The operational cost of extracting bitumen from Canada's oil sands can reach US$37/bbl for in situ projects and US$40/bbl for mining projects, according to Wood Mackenzie's latest analysis. This is amongst the highest of all project types globally.
"With low oil prices, the oil sands region's cash flows will fall by $23 billion in 2015 and 2016 combined," said Callan McMahon, Principal Analyst for Wood Mackenzie. Capital spend in the region is expected to fall by US$1.5 billion over the next two years (4% from 4Q14 assumptions), but this will have a limited impact on production.
"Even if projects temporarily operate at a loss, shut-ins are not expected; and with the costs sunk, projects totalling 458 000 bpd of bitumen are set to start production in 2015 - 2016," said McMahon.
In addition, Wood Mackenzie noted that decreased investment will show post-2017, and the 4.0 million bpd peak bitumen production previously estimated in 2020 has now been pushed out to 2024.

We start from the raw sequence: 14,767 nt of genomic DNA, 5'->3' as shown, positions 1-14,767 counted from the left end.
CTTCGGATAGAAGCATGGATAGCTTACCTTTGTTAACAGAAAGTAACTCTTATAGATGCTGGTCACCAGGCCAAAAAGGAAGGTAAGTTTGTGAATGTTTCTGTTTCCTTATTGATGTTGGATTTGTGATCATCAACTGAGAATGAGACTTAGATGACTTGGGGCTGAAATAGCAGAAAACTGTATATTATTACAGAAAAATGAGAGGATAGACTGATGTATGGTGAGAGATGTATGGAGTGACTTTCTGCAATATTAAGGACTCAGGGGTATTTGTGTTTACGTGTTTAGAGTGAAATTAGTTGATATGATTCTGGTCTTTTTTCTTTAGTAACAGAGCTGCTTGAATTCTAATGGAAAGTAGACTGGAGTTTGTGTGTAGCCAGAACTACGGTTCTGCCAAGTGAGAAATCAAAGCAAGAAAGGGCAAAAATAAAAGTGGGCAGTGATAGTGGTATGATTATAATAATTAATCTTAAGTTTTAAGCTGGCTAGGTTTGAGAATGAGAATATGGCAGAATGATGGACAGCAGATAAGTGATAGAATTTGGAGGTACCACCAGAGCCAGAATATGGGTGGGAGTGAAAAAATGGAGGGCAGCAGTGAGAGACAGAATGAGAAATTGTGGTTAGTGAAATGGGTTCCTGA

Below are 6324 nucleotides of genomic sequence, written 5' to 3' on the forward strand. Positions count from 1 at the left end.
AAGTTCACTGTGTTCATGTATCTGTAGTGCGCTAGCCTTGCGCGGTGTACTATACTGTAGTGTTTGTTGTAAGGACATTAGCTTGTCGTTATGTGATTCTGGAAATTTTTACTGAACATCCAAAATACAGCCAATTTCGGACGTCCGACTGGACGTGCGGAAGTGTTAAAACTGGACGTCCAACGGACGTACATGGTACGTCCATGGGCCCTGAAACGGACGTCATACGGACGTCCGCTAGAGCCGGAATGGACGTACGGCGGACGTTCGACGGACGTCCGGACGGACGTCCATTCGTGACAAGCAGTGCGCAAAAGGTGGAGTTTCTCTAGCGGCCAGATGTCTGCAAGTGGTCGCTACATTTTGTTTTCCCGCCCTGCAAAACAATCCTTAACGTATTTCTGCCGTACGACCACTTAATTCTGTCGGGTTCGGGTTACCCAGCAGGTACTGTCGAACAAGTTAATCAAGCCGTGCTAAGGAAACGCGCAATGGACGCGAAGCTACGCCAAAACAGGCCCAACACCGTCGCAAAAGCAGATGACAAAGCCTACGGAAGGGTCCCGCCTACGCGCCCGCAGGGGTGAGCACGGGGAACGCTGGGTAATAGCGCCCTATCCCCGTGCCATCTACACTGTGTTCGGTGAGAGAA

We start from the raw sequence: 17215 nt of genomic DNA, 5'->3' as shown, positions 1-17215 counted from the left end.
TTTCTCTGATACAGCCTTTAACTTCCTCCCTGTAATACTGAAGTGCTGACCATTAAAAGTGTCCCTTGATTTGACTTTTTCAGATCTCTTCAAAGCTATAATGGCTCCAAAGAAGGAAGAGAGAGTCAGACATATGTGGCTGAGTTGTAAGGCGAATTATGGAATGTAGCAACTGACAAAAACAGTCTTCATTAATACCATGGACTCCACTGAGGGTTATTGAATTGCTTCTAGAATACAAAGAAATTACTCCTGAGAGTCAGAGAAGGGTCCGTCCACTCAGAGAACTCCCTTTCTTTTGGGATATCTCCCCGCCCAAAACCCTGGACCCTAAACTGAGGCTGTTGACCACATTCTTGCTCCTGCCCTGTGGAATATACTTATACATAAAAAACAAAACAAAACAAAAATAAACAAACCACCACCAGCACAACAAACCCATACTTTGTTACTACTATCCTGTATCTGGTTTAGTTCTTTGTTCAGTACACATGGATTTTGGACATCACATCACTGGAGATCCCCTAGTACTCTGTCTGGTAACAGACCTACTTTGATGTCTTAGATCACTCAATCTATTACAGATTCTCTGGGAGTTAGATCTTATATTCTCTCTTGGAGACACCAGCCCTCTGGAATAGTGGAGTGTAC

- The oil sands remain viable long-term: An average point forward breakeven for an onstream in situ project is US$41/bbl and the average point forward breakeven for an onstream mine is US$47/bbl (WTI indexed), but full-cycle breakevens can exceed US$100/bbl for both project types.
- Larger and diversified companies are better positioned to weather the storm: Imperial, CNRL, Suncor and Shell each still hold over US$20 billion in post-tax remaining NPV10 in the region.
- The price impact on value is massive: To date, over US$35 billion of value has evaporated from the region. And, if prices stay low, at a US$60/bbl real flat price deck, Wood Mackenzie calculates that another US$121 billion could be at risk, which equals with the Eagle Ford Shale's remaining value.
Adapted from press release by Rosalie Starling